Overseas Schools Move to Hire More Teachers
By Staff Sgt. Kathleen T. Rhem, USA
American Forces Press Service
ARLINGTON, Va., Jan. 14, 2000 The agency that administers DoD schools on military bases overseas is about to make it easier for spouses of military service members to get teaching jobs.
Beginning April 1, the Department of Defense Dependents Schools will accept teacher certifications from individual states, said Ray Tolleson, interim director of the DoD Education Agency. DoDEA operates both overseas and domestic DoD schools.
Tolleson said the change will bring DoDDS schools in line with accepted nationwide teacher-hiring practices, in which a state will generally accept an individual's teaching credentials from another state. Currently, individuals seeking DoDDS teaching jobs have to meet rigorous agency requirements regardless of their prior experience or certification.
DoDEA's requirements weren't more stringent than states', just different, Tolleson said. For instance, DoDEA requires applicants to pass the National Teacher Examination, a test of general knowledge and communications skills. However, some states require a different nationally accepted test, the Praxis exam, or equivalent tests they devised themselves.
After April 1, DoDDS will accept applicants who have passed either of the exams or who have seven successful years' teaching experience in the United States.
"If a person has successful performance ratings for seven years, we believe this is sufficient evidence that they can perform on the job," Tolleson said.
Another change will provide better job security for teachers hired at overseas locations. On April 1, they will be considered "permanent employees" with the same rights as teachers hired in the United States, he said. Under the current agency policy, teachers hired in the locality of the overseas school are temporaries who must reapply for employment each school year and have no job guarantees.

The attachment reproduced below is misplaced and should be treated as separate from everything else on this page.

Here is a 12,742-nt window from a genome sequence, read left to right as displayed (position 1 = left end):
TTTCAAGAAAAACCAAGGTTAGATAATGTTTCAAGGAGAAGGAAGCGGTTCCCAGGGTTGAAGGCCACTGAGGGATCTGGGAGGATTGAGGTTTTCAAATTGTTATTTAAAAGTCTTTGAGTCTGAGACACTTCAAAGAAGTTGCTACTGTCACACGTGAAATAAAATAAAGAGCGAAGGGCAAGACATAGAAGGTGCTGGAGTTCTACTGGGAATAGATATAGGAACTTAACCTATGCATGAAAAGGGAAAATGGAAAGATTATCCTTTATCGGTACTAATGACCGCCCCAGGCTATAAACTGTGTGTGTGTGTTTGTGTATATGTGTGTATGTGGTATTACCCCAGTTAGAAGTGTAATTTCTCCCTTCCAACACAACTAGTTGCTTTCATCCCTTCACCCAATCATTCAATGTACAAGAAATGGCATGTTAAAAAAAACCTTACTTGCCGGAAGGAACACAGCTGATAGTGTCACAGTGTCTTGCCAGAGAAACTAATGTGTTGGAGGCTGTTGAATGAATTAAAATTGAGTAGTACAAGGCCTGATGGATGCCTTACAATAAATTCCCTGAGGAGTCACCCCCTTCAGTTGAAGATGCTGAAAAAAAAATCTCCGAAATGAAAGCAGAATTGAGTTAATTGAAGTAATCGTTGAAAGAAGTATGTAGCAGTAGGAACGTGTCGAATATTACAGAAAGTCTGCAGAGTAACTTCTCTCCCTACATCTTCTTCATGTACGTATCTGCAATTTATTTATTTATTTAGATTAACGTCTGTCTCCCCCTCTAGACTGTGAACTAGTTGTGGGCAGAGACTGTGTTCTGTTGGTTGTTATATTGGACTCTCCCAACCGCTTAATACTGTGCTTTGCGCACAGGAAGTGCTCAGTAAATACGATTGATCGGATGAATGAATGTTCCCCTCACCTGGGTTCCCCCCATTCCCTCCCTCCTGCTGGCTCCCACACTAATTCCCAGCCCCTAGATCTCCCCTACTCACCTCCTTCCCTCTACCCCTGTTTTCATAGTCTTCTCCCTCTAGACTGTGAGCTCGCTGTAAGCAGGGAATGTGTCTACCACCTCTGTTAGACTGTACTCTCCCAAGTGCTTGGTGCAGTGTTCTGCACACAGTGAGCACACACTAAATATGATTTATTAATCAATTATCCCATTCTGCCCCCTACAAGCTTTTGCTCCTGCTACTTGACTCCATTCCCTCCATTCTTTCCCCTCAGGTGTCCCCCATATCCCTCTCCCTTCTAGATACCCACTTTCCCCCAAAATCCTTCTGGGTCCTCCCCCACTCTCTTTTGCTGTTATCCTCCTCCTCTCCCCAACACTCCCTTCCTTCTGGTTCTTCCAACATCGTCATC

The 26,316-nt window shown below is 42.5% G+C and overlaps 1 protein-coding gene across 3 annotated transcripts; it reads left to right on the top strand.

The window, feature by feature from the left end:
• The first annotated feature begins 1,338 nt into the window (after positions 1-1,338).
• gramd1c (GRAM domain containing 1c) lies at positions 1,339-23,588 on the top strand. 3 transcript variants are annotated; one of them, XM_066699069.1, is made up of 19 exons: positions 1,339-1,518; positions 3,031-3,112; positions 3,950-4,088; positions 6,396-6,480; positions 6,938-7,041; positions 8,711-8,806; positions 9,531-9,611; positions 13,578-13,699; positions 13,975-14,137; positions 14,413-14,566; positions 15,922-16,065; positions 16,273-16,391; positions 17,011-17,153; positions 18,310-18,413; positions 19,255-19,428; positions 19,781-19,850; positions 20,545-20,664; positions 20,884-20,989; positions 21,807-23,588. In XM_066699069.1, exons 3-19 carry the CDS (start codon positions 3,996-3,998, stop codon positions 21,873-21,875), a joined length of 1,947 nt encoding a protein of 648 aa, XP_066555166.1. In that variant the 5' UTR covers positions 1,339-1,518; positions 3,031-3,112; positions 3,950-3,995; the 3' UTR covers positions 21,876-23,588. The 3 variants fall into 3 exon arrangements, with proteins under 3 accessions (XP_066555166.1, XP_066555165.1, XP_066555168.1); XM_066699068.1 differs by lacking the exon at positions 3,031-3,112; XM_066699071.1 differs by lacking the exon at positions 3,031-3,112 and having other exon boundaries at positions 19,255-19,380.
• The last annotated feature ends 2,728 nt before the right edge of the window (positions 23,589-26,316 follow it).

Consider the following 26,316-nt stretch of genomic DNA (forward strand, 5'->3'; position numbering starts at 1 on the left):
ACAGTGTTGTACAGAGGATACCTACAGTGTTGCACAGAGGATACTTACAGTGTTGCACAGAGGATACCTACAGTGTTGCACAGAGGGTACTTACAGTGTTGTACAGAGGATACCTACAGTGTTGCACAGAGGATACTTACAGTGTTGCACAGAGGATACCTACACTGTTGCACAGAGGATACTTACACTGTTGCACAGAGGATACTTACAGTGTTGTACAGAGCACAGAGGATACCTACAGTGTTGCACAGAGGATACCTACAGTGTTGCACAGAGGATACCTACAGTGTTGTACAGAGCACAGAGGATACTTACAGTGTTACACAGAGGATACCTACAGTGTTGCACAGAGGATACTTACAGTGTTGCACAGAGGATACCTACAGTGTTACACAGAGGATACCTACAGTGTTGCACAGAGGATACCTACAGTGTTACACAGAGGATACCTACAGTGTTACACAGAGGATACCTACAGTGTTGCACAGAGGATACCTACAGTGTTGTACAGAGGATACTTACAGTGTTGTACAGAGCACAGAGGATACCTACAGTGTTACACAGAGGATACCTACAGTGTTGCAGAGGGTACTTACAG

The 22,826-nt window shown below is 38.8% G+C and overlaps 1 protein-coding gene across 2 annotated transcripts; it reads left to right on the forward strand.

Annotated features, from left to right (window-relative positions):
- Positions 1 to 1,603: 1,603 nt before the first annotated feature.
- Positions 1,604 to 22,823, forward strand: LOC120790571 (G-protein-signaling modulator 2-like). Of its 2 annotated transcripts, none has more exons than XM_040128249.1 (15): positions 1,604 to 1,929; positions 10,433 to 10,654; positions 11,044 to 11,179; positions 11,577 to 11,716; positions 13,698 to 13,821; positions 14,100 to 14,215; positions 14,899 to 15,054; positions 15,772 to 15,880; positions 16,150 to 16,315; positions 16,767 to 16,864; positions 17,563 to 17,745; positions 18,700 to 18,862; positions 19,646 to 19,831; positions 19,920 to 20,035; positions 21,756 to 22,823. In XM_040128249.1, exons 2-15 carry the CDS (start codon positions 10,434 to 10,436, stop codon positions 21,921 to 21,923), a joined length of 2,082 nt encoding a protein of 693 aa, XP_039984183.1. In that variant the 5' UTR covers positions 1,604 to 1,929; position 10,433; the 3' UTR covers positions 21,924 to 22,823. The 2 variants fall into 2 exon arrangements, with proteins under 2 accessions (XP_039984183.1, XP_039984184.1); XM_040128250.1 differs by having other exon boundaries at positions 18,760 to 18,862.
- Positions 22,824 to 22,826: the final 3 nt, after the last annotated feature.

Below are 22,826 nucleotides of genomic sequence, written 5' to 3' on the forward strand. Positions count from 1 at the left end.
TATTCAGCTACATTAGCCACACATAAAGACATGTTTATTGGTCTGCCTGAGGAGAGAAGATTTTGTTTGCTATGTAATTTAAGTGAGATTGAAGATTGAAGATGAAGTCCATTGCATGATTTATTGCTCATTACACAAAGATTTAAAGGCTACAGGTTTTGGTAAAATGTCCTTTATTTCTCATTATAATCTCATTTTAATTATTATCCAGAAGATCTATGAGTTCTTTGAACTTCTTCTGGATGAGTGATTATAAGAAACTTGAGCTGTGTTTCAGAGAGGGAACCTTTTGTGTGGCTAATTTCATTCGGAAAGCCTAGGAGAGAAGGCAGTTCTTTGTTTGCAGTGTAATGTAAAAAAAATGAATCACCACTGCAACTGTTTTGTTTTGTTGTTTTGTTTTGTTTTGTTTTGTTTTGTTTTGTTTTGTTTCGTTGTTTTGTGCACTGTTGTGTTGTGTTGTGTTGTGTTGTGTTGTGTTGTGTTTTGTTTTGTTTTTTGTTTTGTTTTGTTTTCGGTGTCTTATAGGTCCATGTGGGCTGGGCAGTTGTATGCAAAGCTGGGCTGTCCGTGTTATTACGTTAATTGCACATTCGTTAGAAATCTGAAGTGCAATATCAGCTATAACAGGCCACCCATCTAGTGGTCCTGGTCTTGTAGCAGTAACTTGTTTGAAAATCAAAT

Tolleson said the only difference in benefits after April 1 would be that teachers hired in the United States will continue to receive a separate housing allowance not authorized to those hired overseas.
Even though the requirements will change, DoDEA officials insist the hiring standards remain high. "Accepting applications from people who have stateside certification doesn't mean we select those who are any less qualified. We've just expanded our choices," Tolleson said.
He said all teachers must go through a two-year probationary period regardless of their prior experience. "We haven't given up our ability to accurately evaluate the person," he said.
"I think these changes will enhance the quality of education that DoDDS students have. Most of the spouses are familiar with the military system. In some cases they have children in our schools," he said. "They understand the unique stresses military families face and are able to be sensitive to students whose parents are deployed to Bosnia or Kosovo.
"I don't mean to say that teachers we hire from the United States aren't sensitive," he said, "but sometimes understanding of the military's unique situations has to be learned."
Tolleson said the April 1 changes were driven by comments he heard in town hall meetings in Europe and the Pacific. He said he met many spouses overseas who are qualified teachers but who were unable to find meaningful work because of his agency's unusual requirements. Another factor is the steadily growing average age of DoDDS teachers.
"We have a work force that mirrors many school districts in the United States in that many folks are getting to an age where it's time for them to start looking at retirement," Tolleson said. He estimated DoDDS may see as much as a 50-percent teacher turnover in the next five years.
For information on the agency, overseas employment, job vacancies, wage scales and more, visit the DoDEA Internet Web site at http://www.odedodea.edu/.
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